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Talent management can be seen as a young person’s domain, with advice and assessment reserved for up and coming employees at the expense of more experienced staff. (People Management Magazine 29 November 2007). However, this can be argued and can fall into a trap which some employers believe an employee somehow becomes less talented and less motivated as they progress through their career. This report evaluates leadership, managing people and focuses on talent management of my current employer. I will analyse how employers can inspire their staff and what motivates an employee at work.

My employer Company International plc (Company) is a leading Japanese financial services group with Partners and Clients all around the world in 30 different countries. Company’s mission is enriching society by delivering superior investment services. This requires a culture that nurtures the best talent and allows outstanding individuals to thrive. Throughout this report I am going to be focusing on one area of my organisation that I am most familiar in, which is the Human Resources department.

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About three months ago, Company’s HR department was restructured, making managers and support staff interact more with each other and working as a service centre hub rather than individually. This restructure was also to make the support for the business stronger and more effective, making employees more knowledgeable but reducing the size of the department. Before this restructure the culture of my department was one where everything is confidential and there was an insufficient amount of employee communication amongst HR.

Since the restructure, the general feeling is that the communication is starting to develop in a better way, having more involvement with the business and client liaison. My organisation, including the HR department only wants the best talented staff with motivation and an enthusiastic drive. It is believed that some businesses fail to assess the talents of long-serving workers as companies assume they already know everything a particular employee has to offer. Companies are therefore realising that they need to ensure the talents and skills of all employees are fully considered.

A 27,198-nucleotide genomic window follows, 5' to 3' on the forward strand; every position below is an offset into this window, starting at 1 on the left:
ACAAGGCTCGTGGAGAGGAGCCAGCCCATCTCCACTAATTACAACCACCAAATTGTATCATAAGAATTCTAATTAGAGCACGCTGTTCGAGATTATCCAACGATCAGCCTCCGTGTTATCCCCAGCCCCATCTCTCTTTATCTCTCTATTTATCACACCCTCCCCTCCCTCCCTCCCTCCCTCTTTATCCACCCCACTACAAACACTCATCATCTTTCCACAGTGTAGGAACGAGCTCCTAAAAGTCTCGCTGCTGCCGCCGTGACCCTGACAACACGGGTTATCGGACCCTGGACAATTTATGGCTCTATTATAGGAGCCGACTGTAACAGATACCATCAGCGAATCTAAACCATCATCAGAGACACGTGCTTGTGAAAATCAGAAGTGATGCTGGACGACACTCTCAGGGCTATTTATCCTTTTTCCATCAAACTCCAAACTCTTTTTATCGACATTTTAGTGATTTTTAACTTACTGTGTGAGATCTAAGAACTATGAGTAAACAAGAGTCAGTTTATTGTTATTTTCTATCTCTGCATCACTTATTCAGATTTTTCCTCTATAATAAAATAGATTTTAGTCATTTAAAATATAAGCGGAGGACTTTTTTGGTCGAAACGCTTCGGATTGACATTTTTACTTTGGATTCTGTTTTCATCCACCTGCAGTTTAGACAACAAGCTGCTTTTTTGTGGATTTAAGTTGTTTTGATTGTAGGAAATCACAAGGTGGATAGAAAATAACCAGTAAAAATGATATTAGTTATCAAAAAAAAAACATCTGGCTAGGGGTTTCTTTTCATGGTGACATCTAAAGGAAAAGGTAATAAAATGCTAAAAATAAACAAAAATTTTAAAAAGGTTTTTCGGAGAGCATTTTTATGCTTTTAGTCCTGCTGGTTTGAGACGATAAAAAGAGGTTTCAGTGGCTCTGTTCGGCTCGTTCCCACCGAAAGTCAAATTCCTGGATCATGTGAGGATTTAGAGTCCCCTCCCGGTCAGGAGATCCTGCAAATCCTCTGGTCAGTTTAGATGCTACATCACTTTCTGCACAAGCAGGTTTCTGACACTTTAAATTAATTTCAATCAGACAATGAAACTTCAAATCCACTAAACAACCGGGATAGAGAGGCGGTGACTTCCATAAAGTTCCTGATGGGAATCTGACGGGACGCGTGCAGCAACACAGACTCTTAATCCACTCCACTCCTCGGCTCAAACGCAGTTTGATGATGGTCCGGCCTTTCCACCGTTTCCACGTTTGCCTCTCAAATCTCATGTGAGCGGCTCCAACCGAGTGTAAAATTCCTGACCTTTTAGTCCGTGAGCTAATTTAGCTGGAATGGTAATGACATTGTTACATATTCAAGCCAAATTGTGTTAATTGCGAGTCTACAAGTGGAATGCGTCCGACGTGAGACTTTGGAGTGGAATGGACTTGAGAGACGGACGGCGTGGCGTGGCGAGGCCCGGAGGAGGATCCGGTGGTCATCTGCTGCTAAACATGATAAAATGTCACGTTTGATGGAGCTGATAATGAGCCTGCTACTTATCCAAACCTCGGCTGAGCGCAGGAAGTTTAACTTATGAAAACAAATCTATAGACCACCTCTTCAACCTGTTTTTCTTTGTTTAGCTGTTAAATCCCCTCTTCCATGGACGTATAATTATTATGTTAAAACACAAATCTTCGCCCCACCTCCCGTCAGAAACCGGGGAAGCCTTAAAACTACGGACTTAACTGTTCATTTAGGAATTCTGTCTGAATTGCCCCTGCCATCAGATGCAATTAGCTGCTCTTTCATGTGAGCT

This will ensure employers need to assess who their most talented workers are and retain them. By identifying the talent that brings the greatest benefits to the business, companies will deliver stronger results. So how can companies open up talent management practices to everyone and get the most out of staff by having motivated high performance workers? High performance working (HPW) is a combination of levels of result delivered in the context of what is possible and achievable in the environment and working situation.

High performance can be delivered at a team level, overall organisational level, divisional or departmental level or an individual level. When put in practice, high performance is measured by one or two stakeholders (Beardwell et al, 2004). This approach is appropriate to the high volume repetitive working usually associated with products and services sold on the basis of low cost and narrow range. HPW places great importance on effective people management and development (Beardwell and Holden 2004). For some people in some organisations, HPW merely describes what employees have been doing in their job role.

For others, the emphasis on organisational strategy rather than that of an individual or a department may mean simple changes in emphasis. This is what the HR department at Company believed, and this resulted in a reshuffle with more defined jobs for individuals. Ashton and Sung (2003) believe the purpose of becoming a High Performance Work Organisation is to make your employees more effective in their job roles and enhance their contribution to the organisation. Is Company an organisation that wants their employees to be more effective in their position? Do you have to be a manager to be a leader?

In an opinion it is believed that you do not need to be a manager to be a good leader. However, you can be a manager and not necessarily a good leader. We need to recognise the distinction between management and leadership. Leaders are strong role models for the beliefs and values they want their followers to adopt. They are believed to motivate and inspire fellow colleagues by being passionate with staff and building a team which collaborates together. Company follow the diagram below for all the aspects in being a strong leader. Managers are seen as the employee who solves problems and a more passive and impersonal approach to their staff.

They are believed to organise staff and establish rules and procedures which generate solutions. Leadership has noted the difference between ‘transactional’ forms of leadership and ‘transformational’ leadership. Transactional leadership is having the leader building loyalty in followers by giving rewards in exchange for loyalty. Transactional leadership focuses on completion of tasks and good working relationships in exchange for desirable rewards. This assumption above for transactional leadership is that people are motivated by reward and punishment. This shows that the prime role of the follower is to do what the leader tells them to do.

Transformational leadership has the leader engaging with others and creating a connection that raises the level of motivation for both parties. This is believed to motivate followers to do more than is expected of them. A leader who is attentive to the needs and motives of staff and tries to help them reach their full potential is transformational leadership. For example, the leader stimulates interest among colleagues of staff to view their work from new perspectives and develop higher level in ability and potential. So how can an employer motivate staff?

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